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B.C. Lions wide receiver Arland Bruce III takes a break during a practice in Vancouver, Friday, Nov. 25, 2011.

Ryan Remiorz

The Supreme Court of Canada will not hear the case of a former Canadian Football League star who wanted to sue the league over concussion trauma.

Two lower courts in British Columbia dismissed the suit filed by Arland Bruce III, saying the Supreme Court previously ruled that unionized employees must use labour arbitration — not the courts — to resolve disputes that arise from their collective agreement.

Bruce started in the CFL with the Winnipeg Blue Bombers in 2001 and finished his career in 2014 as a member of the Montreal Alouettes after stints with the Toronto Argonauts, Hamilton Tiger-Cats and B.C. Lions.

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He argued he sustained "permanent and disabling" repetitive head trauma as a player.

In court documents, Bruce says he continues to suffer post-concussive symptoms, including depression, paranoia, delusions and other medical issues.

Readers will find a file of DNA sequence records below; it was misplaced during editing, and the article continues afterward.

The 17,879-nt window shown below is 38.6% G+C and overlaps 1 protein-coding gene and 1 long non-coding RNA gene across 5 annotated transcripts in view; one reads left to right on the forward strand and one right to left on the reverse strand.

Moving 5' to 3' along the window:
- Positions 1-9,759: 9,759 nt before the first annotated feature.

As usual in decisions on leaves to appeal, the Supreme Court gave no reasons for refusing to hear the case.

When Canadian bull rider Ty Pozzobon killed himself in January 2017, he turned a spotlight on the world’s most dangerous sport. He became bull riding’s first confirmed case of CTE. The Globe spent the summer with Pozzobon’s closest colleagues on the professional bull-riding tour to explore how a way of life threatens the health and safety of the men who love to ride.
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